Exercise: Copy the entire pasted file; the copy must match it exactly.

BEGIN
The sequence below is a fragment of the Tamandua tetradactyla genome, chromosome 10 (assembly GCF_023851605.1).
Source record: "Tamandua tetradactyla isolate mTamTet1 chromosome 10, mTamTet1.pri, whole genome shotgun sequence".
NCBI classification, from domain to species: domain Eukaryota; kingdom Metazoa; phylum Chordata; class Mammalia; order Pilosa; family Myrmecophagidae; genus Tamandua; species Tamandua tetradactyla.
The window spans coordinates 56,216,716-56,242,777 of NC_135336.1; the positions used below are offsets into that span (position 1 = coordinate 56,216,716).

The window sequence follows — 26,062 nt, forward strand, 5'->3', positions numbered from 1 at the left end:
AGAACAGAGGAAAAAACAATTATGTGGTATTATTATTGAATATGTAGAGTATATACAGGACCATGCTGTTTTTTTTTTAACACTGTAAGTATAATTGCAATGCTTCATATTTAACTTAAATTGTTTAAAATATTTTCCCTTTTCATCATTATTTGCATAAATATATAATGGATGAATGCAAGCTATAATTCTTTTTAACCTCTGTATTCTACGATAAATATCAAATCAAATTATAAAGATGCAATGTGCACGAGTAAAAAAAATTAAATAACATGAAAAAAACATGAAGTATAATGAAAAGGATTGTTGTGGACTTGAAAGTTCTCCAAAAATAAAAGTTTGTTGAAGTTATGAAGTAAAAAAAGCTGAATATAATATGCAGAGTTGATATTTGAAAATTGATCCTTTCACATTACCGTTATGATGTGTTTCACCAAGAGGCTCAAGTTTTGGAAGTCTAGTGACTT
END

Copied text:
The sequence below is a fragment of the Tamandua tetradactyla genome, chromosome 10 (assembly GCF_023851605.1).
Source record: "Tamandua tetradactyla isolate mTamTet1 chromosome 10, mTamTet1.pri, whole genome shotgun sequence".
NCBI classification, from domain to species: domain Eukaryota; kingdom Metazoa; phylum Chordata; class Mammalia; order Pilosa; family Myrmecophagidae; genus Tamandua; species Tamandua tetradactyla.
The window spans coordinates 56,216,716-56,242,777 of NC_135336.1; the positions used below are offsets into that span (position 1 = coordinate 56,216,716).

The window sequence follows — 26,062 nt, forward strand, 5'->3', positions numbered from 1 at the left end:
AGAACAGAGGAAAAAACAATTATGTGGTATTATTATTGAATATGTAGAGTATATACAGGACCATGCTGTTTTTTTTTTAACACTGTAAGTATAATTGCAATGCTTCATATTTAACTTAAATTGTTTAAAATATTTTCCCTTTTCATCATTATTTGCATAAATATATAATGGATGAATGCAAGCTATAATTCTTTTTAACCTCTGTATTCTACGATAAATATCAAATCAAATTATAAAGATGCAATGTGCACGAGTAAAAAAAATTAAATAACATGAAAAAAACATGAAGTATAATGAAAAGGATTGTTGTGGACTTGAAAGTTCTCCAAAAATAAAAGTTTGTTGAAGTTATGAAGTAAAAAAAGCTGAATATAATATGCAGAGTTGATATTTGAAAATTGATCCTTTCACATTACCGTTATGATGTGTTTCACCAAGAGGCTCAAGTTTTGGAAGTCTAGTGACTT